A century after the Titanic disaster, scientists have found an unexpected culprit for the sinking: the moon. Anyone who knows history or has seen the blockbuster movies knows that the cause of the transatlantic liner's accident 100 years ago next month was that it hit an iceberg.
But the lunar connection may explain how an unusually large number of icebergs got into the path of the Titanic, said Donald Olson, a Texas State University physicist whose team of forensic astronomers examined the moon's role.
Ever since the Titanic sank in the early hours of April 15, 1912, killing 1.517 people, researchers have puzzled over Captain Edward Smith's seeming disregard of warnings that icebergs were in the area where the ship was sailing.
Smith was the most experienced captain in the White Star Line and had sailed the North Atlantic sea lanes on numerous occasions. He had been assigned to the maiden voyage of the Titanic because he was a knowledgeable and careful seaman.
Greenland icebergs of the type that the Titanic struck generally become stuck in the shallow waters off Labrador and Newfoundland, and cannot resume moving southward until they have melted enough to re-float or a high tide frees them, Olson said.
So how was it that such a large number of icebergs had floated so far south that they were in the shipping lanes well south of Newfoundland that night?
The team investigated speculation by the late oceanographer Fergus Wood that an unusually close approach by the moon in January 1912 may have produced such high tides that far more icebergs than usual managed to separate from Greenland, and floated, still fully grown, into shipping lanes that had been moved south that spring because of reports of icebergs.
Olson said a once-in-many-lifetimes event occurred on Jan. 4, 1912, when the moon and sun lined up in such a way that their gravitational pulls enhanced each other. At the same time, the moon's closest approach to earth that January was the closest in 1,400 years, and the point of closest approach occurred within six minutes of the full moon. On top of that, the Earth's closest approach to the sun in a year had happened just the previous day.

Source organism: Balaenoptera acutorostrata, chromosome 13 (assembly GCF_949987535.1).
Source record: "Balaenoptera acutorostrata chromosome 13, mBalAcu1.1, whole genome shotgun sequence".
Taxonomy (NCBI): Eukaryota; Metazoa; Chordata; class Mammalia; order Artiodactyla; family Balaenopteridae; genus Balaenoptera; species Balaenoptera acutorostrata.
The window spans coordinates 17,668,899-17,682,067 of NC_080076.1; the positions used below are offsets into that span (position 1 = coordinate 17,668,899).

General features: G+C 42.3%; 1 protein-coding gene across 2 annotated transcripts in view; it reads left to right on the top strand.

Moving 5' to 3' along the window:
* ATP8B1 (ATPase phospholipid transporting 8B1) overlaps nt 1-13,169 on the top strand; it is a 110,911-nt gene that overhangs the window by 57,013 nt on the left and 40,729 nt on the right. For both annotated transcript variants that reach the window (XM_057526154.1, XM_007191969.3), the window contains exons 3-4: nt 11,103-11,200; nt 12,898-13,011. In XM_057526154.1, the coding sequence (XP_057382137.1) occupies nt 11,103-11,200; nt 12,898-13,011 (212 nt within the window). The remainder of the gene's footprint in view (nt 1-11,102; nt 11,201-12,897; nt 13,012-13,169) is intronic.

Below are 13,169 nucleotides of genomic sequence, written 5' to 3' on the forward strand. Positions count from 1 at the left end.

This configuration maximized the moon's tide-raising forces on the Earth's oceans, Olson said. That's remarkable.
His research determined that to reach the shipping lanes by mid-April, the iceberg that the Titanic struck must have broken off from Greenland in January 1912. The high tide caused by the bizarre combination of astronomical events would have been enough to dislodge icebergs and give them enough buoyancy to reach the shipping lanes by April, he said.
Olson's team has sought to use tide patterns to determine exactly when Julius Caesar invaded Britain and prove the legend that Mary Shelley was inspired by a bright full moon shining through her window to write the gothic classic Frankenstein.
The team's Titanic research may have vindicated Captain Smith - albeit a century too late - by showing that he had a good excuse to react so casually to a report of ice in the ship's path. He had no reason at the time to believe that the bergs he was facing were as numerous or as large as they turned out to be, Olson said.
In astronomical terms, the odds of all these variables lining up in just the way they did were, well, astronomical, he said.
The research will appear in the April issue of Sky & Telescope magazine.